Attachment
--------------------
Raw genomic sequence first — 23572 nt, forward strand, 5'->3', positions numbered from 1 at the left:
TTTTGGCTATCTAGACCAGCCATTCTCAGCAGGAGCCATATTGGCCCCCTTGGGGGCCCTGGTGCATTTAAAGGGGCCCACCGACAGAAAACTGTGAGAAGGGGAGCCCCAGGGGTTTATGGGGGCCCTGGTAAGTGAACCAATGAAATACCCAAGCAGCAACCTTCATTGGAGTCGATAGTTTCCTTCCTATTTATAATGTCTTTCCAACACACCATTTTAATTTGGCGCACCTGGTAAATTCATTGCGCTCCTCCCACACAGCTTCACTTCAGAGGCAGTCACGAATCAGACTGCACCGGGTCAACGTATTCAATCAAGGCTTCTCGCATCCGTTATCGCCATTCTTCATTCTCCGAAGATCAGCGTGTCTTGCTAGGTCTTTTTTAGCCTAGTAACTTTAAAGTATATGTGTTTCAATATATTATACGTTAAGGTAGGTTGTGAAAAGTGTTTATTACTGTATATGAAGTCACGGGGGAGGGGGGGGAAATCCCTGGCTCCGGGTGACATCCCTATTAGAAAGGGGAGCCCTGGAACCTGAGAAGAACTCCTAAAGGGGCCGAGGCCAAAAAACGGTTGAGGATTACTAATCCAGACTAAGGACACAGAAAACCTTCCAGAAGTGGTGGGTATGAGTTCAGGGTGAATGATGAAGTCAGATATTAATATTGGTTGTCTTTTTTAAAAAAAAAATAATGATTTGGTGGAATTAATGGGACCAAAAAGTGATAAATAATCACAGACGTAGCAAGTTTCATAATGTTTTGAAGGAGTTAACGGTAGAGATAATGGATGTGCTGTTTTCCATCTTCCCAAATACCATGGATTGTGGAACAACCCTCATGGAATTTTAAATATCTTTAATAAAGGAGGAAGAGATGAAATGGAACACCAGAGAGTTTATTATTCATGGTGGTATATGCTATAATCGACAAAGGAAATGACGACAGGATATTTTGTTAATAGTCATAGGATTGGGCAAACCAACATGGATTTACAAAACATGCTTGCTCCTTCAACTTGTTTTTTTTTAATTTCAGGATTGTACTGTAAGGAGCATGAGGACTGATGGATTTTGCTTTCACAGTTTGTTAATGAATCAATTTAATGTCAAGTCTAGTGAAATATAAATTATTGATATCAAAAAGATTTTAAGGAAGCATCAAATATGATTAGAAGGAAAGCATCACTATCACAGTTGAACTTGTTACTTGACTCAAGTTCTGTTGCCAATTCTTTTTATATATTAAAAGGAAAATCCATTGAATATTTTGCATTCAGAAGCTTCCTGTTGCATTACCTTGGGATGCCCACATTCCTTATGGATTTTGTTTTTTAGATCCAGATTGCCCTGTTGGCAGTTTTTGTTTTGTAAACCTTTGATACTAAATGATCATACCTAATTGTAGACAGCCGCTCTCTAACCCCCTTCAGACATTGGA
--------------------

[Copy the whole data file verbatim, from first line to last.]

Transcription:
Raw genomic sequence first — 23572 nt, forward strand, 5'->3', positions numbered from 1 at the left:
TTTTGGCTATCTAGACCAGCCATTCTCAGCAGGAGCCATATTGGCCCCCTTGGGGGCCCTGGTGCATTTAAAGGGGCCCACCGACAGAAAACTGTGAGAAGGGGAGCCCCAGGGGTTTATGGGGGCCCTGGTAAGTGAACCAATGAAATACCCAAGCAGCAACCTTCATTGGAGTCGATAGTTTCCTTCCTATTTATAATGTCTTTCCAACACACCATTTTAATTTGGCGCACCTGGTAAATTCATTGCGCTCCTCCCACACAGCTTCACTTCAGAGGCAGTCACGAATCAGACTGCACCGGGTCAACGTATTCAATCAAGGCTTCTCGCATCCGTTATCGCCATTCTTCATTCTCCGAAGATCAGCGTGTCTTGCTAGGTCTTTTTTAGCCTAGTAACTTTAAAGTATATGTGTTTCAATATATTATACGTTAAGGTAGGTTGTGAAAAGTGTTTATTACTGTATATGAAGTCACGGGGGAGGGGGGGGAAATCCCTGGCTCCGGGTGACATCCCTATTAGAAAGGGGAGCCCTGGAACCTGAGAAGAACTCCTAAAGGGGCCGAGGCCAAAAAACGGTTGAGGATTACTAATCCAGACTAAGGACACAGAAAACCTTCCAGAAGTGGTGGGTATGAGTTCAGGGTGAATGATGAAGTCAGATATTAATATTGGTTGTCTTTTTTAAAAAAAAAATAATGATTTGGTGGAATTAATGGGACCAAAAAGTGATAAATAATCACAGACGTAGCAAGTTTCATAATGTTTTGAAGGAGTTAACGGTAGAGATAATGGATGTGCTGTTTTCCATCTTCCCAAATACCATGGATTGTGGAACAACCCTCATGGAATTTTAAATATCTTTAATAAAGGAGGAAGAGATGAAATGGAACACCAGAGAGTTTATTATTCATGGTGGTATATGCTATAATCGACAAAGGAAATGACGACAGGATATTTTGTTAATAGTCATAGGATTGGGCAAACCAACATGGATTTACAAAACATGCTTGCTCCTTCAACTTGTTTTTTTTTAATTTCAGGATTGTACTGTAAGGAGCATGAGGACTGATGGATTTTGCTTTCACAGTTTGTTAATGAATCAATTTAATGTCAAGTCTAGTGAAATATAAATTATTGATATCAAAAAGATTTTAAGGAAGCATCAAATATGATTAGAAGGAAAGCATCACTATCACAGTTGAACTTGTTACTTGACTCAAGTTCTGTTGCCAATTCTTTTTATATATTAAAAGGAAAATCCATTGAATATTTTGCATTCAGAAGCTTCCTGTTGCATTACCTTGGGATGCCCACATTCCTTATGGATTTTGTTTTTTAGATCCAGATTGCCCTGTTGGCAGTTTTTGTTTTGTAAACCTTTGATACTAAATGATCATACCTAATTGTAGACAGCCGCTCTCTAACCCCCTTCAGACATTGGA